By: Nomada Studio / Devolver Digital
I’m a sucker for pretty visuals, so when the trailer for Nomada Studio’s GRIS was first released back in 2018, I was jealous of everyone who would be able to play it on their platform of choice. I hoped it might make it to mobile one day, but I know that platformers don’t always transition well to touchscreens and the developers might not think it’s worth doing. So when the iOS port was announced a few weeks back, I was both thrilled and a tiny bit worried that the controls might mar the experience. But as I mentioned last week, just minutes in my fears melted away and I let myself get completely absorbed into the game.
GRIS starts off with a young woman losing her voice. All color drains out of the world and everything turns gray, which is also the definition of gris in multiple languages. The story itself is somewhat vague and open to interpretation, not least because there are no words. But you can gather from the cutscenes, as well as some of the GameCenter achievements, that it’s about loss and grief. Gris goes on a journey to heal and restore color to her world. So each chapter is named after a color, which is added back in like watercolor paint dripped onto canvas. This means that, even though the game is already gorgeous from the start, it gets even prettier with progress. I can’t really do the game any justice trying to describe its art style, so just look at the screenshots and GIFs. I think they speak for themselves. And add to that the most breathtaking soundtrack I’ve heard in a game.
The game is a puzzle platformer, which, in its most basic terms, means you’ll be jumping over gaps and working out what to do next. You start off with only the ability to move around and jump, but new skills are added as you progress. Having completed the PC demo at PlayNYC with a controller, and then starting the game on my Switch, I knew that there were some demanding platforming sections and was concerned how the controls might be handled. If there were onscreen buttons, I would likely never stand a chance, as I’d spend the whole game staring at my fingers to make sure they land on the right spot on the screen. Thankfully, the controls are entirely gesture-based. Touch anywhere on the left side of the screen to move and bring up a subdued floating joystick that doesn’t hide any of the action. Tap anywhere on the right side of the screen to jump. Simple as that. And if you take your fingers off the screen, the user interface disappears so there’s nothing blocking the scenery.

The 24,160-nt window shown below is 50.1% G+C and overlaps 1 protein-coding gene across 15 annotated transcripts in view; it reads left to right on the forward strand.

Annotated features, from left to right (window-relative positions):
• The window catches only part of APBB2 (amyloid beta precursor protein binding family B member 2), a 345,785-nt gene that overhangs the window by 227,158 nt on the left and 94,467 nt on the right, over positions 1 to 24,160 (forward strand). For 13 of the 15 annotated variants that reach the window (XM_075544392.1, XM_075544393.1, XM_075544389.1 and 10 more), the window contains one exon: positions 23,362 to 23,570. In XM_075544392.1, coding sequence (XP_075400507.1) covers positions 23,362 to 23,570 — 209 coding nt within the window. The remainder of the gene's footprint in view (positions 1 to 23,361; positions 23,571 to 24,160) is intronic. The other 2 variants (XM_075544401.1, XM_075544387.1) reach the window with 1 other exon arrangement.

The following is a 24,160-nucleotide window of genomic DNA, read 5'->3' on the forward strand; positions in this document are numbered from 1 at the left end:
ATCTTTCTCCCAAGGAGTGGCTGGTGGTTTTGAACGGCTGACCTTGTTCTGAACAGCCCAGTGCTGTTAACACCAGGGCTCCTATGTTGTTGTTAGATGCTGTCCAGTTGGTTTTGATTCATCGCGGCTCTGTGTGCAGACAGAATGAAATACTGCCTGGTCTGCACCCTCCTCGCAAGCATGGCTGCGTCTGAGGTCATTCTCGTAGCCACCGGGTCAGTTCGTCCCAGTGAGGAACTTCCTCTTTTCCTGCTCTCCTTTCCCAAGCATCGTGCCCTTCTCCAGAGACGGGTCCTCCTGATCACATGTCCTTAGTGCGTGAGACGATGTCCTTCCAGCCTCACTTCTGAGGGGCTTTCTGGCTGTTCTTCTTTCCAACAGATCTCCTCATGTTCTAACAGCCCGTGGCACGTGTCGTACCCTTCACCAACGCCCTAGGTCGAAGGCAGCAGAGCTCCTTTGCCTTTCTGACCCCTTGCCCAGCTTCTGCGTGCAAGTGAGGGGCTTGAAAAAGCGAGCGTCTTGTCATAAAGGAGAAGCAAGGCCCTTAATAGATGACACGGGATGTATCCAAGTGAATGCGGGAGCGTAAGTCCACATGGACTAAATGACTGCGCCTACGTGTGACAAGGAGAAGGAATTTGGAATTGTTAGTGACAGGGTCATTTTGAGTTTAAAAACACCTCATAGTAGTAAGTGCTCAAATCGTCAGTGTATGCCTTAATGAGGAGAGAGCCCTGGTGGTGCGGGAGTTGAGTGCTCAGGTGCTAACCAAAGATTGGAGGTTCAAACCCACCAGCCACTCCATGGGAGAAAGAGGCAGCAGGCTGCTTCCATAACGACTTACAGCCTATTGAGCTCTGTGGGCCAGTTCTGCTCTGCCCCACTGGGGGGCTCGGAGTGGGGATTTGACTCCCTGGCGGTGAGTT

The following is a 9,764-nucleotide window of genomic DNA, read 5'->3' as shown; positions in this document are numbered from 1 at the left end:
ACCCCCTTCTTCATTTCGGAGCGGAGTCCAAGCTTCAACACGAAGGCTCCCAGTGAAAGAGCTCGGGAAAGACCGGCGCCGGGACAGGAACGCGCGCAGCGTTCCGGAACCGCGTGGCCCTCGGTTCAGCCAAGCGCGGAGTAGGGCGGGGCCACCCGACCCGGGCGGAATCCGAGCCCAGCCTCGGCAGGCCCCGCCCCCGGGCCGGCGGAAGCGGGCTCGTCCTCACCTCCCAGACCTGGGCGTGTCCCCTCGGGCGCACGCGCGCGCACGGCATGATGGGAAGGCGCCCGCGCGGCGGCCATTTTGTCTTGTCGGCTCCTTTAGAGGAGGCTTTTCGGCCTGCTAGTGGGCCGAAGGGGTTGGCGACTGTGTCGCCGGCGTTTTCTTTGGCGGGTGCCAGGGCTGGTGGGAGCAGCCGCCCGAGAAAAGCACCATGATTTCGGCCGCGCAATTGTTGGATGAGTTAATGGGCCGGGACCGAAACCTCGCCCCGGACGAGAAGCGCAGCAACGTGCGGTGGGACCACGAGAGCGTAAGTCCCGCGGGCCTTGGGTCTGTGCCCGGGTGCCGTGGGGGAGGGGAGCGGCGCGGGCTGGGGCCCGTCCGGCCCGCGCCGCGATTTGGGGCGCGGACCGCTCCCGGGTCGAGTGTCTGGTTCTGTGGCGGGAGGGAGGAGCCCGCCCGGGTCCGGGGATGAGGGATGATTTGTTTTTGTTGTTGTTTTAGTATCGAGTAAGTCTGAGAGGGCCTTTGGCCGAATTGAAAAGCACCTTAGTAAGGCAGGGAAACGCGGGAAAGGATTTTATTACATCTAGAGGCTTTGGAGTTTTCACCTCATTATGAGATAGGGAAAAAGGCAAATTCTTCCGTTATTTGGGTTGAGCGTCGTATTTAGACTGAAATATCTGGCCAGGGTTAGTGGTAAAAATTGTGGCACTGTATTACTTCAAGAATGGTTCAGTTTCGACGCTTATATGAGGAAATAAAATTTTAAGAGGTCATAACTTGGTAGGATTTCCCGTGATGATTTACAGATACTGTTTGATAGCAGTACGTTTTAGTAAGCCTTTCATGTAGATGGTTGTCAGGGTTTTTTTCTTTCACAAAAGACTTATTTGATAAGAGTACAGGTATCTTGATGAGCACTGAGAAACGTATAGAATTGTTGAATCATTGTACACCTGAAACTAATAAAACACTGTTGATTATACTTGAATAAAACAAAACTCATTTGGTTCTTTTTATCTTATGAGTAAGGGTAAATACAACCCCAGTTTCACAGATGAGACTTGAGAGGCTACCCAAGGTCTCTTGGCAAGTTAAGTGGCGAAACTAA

Having played part of the game before, I knew that the first ability you earn is to turn yourself into a heavy cube. Even before I had it, I noticed that when you swipe down, theres a dotted line. So I predicted that would be the gesture for using that ability. And it turns out I was right. It just feels so intuitive to swipe down, since you use that skill to break things. Later, you’ll be able to double jump by tapping the screen again in mid-air. Again, perfectly natural. The final skill, which I won’t spoil for you, involves swiping up. This means all the actions can be performed without looking at your fingers or worrying about where they land on the screen. You just have to remember to swipe up or down as needed and, since it’s intuitive, I found that easier than playing with a controller.
And if that wasn’t enough to show that the developers put the effort into making a proper port, the game utilized iCloud sync so you can swap between your iPhone and iPad. It also has the best form of iCloud saves, since it gives control over it to the player. Your progress is automatically sent to the cloud, but upon each boot-up, you’re asked whether you want to load from the cloud or keep your local save. So many games take that choice away, and it means so much to have it back. And since the controls are all gesture-based, you don’t have to worry about buttons feeling awkward on a big iPad screen. There are black bars on the top and bottom, but I can’t really fault them for that since the game was not designed for the iPad dimensions. It’s obvious with every little detail that this wasn’t just some cheap port to squeeze some extra money out of a new audience. I couldn’t imagine it feeling any more perfect for mobile had it been designed for the platform from day one.